A data privacy bill prioritized by House leadership is dead for the second year in a row.
The Florida House last week passed the bill (HB 9) in a 103-8 vote. But enforcement issues in the bill always caused consternation in the Senate. That led to the bill dying near the end of the 2021 Legislative Session, and now meeting the second fate days out from Sine Die this year.
Florida TaxWatch, in an independent analysis of the bill’s fiscal impact, estimated a potential $21 billion hit to Florida’s economy if the House bill became law. In particular, it looked at new privacy restrictions on businesses that would reduce Florida’s gross operating surplus, the total profit of private enterprise sans immediate costs and workers, by 3.9%.
Among the greatest industry fears have been compliance costs, particularly for smaller companies, and the potential for consumers suing businesses for sharing personal information.
The legislation was originally announced by Gov. Ron DeSantis in 2020 amid public skirmishes with Big Tech, with the Governor promising to protect Florida’s personal information from being exploited.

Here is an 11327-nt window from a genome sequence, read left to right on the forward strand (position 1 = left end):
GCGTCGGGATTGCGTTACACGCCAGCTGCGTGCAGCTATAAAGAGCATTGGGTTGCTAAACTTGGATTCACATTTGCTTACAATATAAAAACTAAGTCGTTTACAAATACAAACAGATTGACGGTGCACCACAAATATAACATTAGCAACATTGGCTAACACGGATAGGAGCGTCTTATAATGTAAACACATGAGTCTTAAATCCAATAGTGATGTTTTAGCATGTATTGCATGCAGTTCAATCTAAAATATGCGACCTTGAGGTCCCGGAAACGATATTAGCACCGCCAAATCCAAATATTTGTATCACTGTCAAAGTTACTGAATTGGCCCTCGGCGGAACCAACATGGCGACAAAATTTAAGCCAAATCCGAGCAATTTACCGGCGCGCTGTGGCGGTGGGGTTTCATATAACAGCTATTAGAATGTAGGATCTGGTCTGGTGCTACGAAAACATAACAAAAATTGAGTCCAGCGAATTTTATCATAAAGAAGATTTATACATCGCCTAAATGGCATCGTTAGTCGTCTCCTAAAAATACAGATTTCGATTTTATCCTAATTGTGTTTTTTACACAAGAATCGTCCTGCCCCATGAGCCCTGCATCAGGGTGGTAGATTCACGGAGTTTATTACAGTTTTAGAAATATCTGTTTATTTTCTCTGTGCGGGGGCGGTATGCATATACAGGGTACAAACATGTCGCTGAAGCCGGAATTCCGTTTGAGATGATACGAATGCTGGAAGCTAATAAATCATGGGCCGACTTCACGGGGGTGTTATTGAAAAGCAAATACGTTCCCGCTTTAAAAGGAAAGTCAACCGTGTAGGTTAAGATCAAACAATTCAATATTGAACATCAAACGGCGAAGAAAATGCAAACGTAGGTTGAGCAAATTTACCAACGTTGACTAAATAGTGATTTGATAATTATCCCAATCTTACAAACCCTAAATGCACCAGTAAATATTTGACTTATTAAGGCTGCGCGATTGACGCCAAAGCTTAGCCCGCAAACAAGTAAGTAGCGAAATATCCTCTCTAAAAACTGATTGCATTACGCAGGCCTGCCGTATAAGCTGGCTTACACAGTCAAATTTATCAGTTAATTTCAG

It’s been a chief priority this year for House Speaker Chris Sprowls, and was viewed as a major bargaining chip in budget negotiations. Notably, the bill’s death comes as those negotiations failed to reach a conclusion soon enough to guarantee the 2022 Legislative Session ends on time. Senate President Wilton Simpson announced the Legislature will have to return on Monday to vote on a budget, three days after the scheduled ending of Session.
Rep. Fiona McFarland, a Sarasota Republican who carried the bill both last year and this year, responded to news of Senate reluctance about the bill by quoting Winston Churchill.
“Never give in, never, never, never, never — in nothing, great or small, large or petty — never give in except to convictions of honor and good sense,” she texted Florida Politics.
That came from the famed “Never Give In” speech the British Prime Minister gave in 1941 during World War II and the fight against the rise of the Third Reich.